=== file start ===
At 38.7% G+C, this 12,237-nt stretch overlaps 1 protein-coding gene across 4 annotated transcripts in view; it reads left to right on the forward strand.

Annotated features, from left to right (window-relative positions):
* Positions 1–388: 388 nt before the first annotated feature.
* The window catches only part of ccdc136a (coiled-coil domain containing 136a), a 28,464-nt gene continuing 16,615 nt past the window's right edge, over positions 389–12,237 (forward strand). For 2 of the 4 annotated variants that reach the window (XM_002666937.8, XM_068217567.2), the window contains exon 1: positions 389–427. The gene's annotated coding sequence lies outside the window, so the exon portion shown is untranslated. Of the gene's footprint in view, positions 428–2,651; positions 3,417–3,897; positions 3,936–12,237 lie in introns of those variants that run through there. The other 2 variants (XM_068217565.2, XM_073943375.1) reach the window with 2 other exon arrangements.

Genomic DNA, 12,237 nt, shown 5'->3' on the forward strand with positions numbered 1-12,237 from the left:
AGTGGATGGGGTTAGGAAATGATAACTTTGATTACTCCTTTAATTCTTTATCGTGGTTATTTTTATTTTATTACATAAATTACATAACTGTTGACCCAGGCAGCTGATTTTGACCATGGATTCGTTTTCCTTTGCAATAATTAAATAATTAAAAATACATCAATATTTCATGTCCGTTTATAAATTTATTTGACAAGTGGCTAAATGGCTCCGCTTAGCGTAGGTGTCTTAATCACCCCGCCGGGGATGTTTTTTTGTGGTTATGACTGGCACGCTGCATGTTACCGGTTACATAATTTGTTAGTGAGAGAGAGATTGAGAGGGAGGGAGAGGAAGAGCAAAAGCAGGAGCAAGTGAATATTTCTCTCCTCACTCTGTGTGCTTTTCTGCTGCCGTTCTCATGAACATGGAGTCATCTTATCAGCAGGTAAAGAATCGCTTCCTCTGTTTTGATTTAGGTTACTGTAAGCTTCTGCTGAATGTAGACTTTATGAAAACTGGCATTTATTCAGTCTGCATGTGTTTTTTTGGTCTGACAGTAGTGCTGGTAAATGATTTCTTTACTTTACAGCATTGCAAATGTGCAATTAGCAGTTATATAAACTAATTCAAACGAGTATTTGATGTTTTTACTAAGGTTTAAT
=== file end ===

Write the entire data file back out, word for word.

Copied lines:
At 38.7% G+C, this 12,237-nt stretch overlaps 1 protein-coding gene across 4 annotated transcripts in view; it reads left to right on the forward strand.

Annotated features, from left to right (window-relative positions):
* Positions 1–388: 388 nt before the first annotated feature.
* The window catches only part of ccdc136a (coiled-coil domain containing 136a), a 28,464-nt gene continuing 16,615 nt past the window's right edge, over positions 389–12,237 (forward strand). For 2 of the 4 annotated variants that reach the window (XM_002666937.8, XM_068217567.2), the window contains exon 1: positions 389–427. The gene's annotated coding sequence lies outside the window, so the exon portion shown is untranslated. Of the gene's footprint in view, positions 428–2,651; positions 3,417–3,897; positions 3,936–12,237 lie in introns of those variants that run through there. The other 2 variants (XM_068217565.2, XM_073943375.1) reach the window with 2 other exon arrangements.

Genomic DNA, 12,237 nt, shown 5'->3' on the forward strand with positions numbered 1-12,237 from the left:
AGTGGATGGGGTTAGGAAATGATAACTTTGATTACTCCTTTAATTCTTTATCGTGGTTATTTTTATTTTATTACATAAATTACATAACTGTTGACCCAGGCAGCTGATTTTGACCATGGATTCGTTTTCCTTTGCAATAATTAAATAATTAAAAATACATCAATATTTCATGTCCGTTTATAAATTTATTTGACAAGTGGCTAAATGGCTCCGCTTAGCGTAGGTGTCTTAATCACCCCGCCGGGGATGTTTTTTTGTGGTTATGACTGGCACGCTGCATGTTACCGGTTACATAATTTGTTAGTGAGAGAGAGATTGAGAGGGAGGGAGAGGAAGAGCAAAAGCAGGAGCAAGTGAATATTTCTCTCCTCACTCTGTGTGCTTTTCTGCTGCCGTTCTCATGAACATGGAGTCATCTTATCAGCAGGTAAAGAATCGCTTCCTCTGTTTTGATTTAGGTTACTGTAAGCTTCTGCTGAATGTAGACTTTATGAAAACTGGCATTTATTCAGTCTGCATGTGTTTTTTTGGTCTGACAGTAGTGCTGGTAAATGATTTCTTTACTTTACAGCATTGCAAATGTGCAATTAGCAGTTATATAAACTAATTCAAACGAGTATTTGATGTTTTTACTAAGGTTTAAT